I tried to read the name on his card, but the print was too small. Then there was a problem.
“I’m sorry sir,we cannot accept your credit card,” said the supercilious cashier as he replaced the telephone. Your bank have said no”.
Sharp-Suit went purple with rage and demanded “What! That can’t be right. Give me that phone.”
“I’m sorry sir,” the cashier almost gloated. “I’m not allowed to do that. I regret that I will require some alternative form of payment.”
“Those imbeciles at the bank,” roared Sharp-Suit. “Heads will roll for this!” and I suspected that they would. I tutted in empathy with his situation, sensing exactly what was coming next.
Sure enough, he turned to me and in a quieter, calmer tone said “Brian, old chap. I hate to ask, but would you be kind enough to pay for this lovely item. My bank appear to have placed me in a temporarily embarrassing predicament. I will pay you back tomorrow of course, plus an extra £15 for your trouble.”
So there I was, in an auction house of all places and with, whether I knew him or not, a complete stranger. Driven here in the flashiest car I’ve ever travelled in, been bought a G and T and now asked to pay £400 for some hideous iron maiden. I would never have that amount in my account of course, but I did have one of those new Barclaycards in my wallet, I’d never used it, but it was rather pushed on me by my bank as ‘the latest thing’ and I had kept it for emergencies. Both Sharp-Suit and the cashier stared at me so I looked down at my shoes. But I found no answer there and felt my heart sink as I heard myself say, “Yes, of course”.
“Splendid!” said Sharp-Suit glaring at the cashier who phoned Barclaycard and to my silent dismay the transaction was approved. “I’ll give that bank a piece of my mind, but first, let’s have a drink.” He stowed the monstrous mermaid in the boot of the Jaguar and off we roared. We sat and drank our G and T’s outside the Kintbury Arms with the bloody mermaid on our table as the picturesque Kennet and Avon canal rolled by. It was very pleasant in the winter sun and my companion insisted on regularly going inside and returning with drink after drink as a thank you for my bailing him out.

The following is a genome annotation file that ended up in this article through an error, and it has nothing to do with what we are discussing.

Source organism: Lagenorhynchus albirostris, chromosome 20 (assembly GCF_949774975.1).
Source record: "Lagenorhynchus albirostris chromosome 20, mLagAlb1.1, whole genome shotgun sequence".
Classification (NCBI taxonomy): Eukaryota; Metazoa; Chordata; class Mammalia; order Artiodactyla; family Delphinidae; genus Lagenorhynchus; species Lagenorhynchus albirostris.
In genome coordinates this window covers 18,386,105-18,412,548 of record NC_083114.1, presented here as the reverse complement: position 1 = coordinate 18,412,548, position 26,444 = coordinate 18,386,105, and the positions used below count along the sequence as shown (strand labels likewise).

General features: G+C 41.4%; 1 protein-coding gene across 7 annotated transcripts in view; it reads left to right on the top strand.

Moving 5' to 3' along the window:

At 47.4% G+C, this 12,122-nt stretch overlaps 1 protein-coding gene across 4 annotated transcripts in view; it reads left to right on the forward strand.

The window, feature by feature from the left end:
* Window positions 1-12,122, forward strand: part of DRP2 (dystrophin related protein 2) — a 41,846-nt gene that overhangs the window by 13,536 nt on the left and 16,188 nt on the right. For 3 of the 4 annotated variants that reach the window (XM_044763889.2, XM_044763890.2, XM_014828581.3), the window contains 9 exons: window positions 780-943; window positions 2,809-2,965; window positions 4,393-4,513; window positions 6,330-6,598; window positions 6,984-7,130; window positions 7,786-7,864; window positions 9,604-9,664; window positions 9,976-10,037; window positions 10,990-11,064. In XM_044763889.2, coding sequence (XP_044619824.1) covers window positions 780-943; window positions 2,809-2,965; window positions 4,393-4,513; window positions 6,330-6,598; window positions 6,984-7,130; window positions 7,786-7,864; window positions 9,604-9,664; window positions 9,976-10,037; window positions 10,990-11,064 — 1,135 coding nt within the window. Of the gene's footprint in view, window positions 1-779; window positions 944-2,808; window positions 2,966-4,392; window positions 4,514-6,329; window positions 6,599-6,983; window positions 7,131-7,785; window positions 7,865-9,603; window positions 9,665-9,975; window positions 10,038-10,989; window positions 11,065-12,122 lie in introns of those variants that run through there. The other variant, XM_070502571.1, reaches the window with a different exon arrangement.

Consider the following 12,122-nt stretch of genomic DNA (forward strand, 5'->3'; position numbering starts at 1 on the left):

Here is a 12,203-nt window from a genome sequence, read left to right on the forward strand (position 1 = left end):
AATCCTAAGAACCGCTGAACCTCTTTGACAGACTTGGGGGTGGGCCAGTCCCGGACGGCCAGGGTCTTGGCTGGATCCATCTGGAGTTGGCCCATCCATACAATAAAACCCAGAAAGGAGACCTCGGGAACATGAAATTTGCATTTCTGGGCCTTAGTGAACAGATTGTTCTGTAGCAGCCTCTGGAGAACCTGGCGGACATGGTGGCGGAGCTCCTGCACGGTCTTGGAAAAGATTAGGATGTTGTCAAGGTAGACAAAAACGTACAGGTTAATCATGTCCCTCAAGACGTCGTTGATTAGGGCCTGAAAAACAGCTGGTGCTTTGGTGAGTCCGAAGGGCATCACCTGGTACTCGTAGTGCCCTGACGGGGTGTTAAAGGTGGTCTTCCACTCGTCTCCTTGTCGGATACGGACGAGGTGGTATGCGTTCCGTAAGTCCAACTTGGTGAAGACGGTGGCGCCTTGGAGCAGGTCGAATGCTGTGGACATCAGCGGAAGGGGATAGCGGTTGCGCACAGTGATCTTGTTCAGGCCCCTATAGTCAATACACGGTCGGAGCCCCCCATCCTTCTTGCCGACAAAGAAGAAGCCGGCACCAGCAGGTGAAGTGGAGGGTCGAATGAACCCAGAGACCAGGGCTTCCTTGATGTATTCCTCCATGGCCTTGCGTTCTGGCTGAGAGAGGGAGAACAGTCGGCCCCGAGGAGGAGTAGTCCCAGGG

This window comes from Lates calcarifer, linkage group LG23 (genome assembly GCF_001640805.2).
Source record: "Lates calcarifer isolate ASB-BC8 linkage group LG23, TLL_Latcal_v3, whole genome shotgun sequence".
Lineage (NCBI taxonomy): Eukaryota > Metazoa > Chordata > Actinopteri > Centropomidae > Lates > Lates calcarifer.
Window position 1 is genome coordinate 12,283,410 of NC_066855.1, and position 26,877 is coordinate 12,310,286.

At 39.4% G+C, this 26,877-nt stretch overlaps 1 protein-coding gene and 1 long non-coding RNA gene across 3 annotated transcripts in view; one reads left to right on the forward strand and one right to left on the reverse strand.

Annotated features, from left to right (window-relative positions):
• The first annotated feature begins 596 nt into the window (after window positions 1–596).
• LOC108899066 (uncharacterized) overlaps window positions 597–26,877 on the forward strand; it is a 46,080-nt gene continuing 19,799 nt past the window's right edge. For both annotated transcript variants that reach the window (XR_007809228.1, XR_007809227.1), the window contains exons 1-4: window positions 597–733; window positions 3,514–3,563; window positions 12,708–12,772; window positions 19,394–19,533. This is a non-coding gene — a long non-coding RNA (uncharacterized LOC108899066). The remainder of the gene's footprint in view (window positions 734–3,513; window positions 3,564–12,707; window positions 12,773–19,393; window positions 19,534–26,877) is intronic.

My mind unraveled as the drinks flowed and I became less and less concerned about who he was and how he would drive us home, and more and more captivated by his yarns of being lost in the desert and close scrapes with fiery women. I had little by way of exciting life experiences to relate in return, but so immense and controlling was his personality it didn’t seem to matter.
As the chill of early evening approached he insisted we moved inside and dined: the biggest steaks in the house with the finest claret to accompany them and then a bottle of dessert wine to wash down the pavlovas afterwards. Then port, passed`to the left of course, until the whole bottle had gone.
We laughed stupidly with the hilarity the alcohol brought on and nearly split our sides as I admitted how loathsome I found the mermaid standing before us.
That’s the last thing I remember about the day. I woke up next morning with a head that Marie Antoinette would have winced at. I really thought I would die, though that would have been a merciful release. I could not contemplate a glass of water let alone tea or anything and lay for several clammy hours in my state of nausea, the left half of my brain having closed down completely, the right fighting desperately to join it. I seemed to be in a hotel bedroom.
At my trial they said Sharp-Suit’s name was Anthony George Spencer, or at least that was his legal name and he used many aliases in his ‘career as a tawdry but proficient confidence trickster.’
When I pleaded not guilty I had meant it. I really didn’t remember caving his head in with the mermaid statuette but they insisted I had, and the jury agreed. I admitted to purchasing it the same day that an enormous unpaid bar and room bill had been built up in my name at the Kintbury Arms, and no end of witnesses had seen me in the company of the deceased – the day they said he had been found. Perhaps I did do it?
Ten years have passed since and I’m still none the wiser. It might have cost me over £700 in total and it’s another five years before my parole comes up, but I must say: it was a damn good day.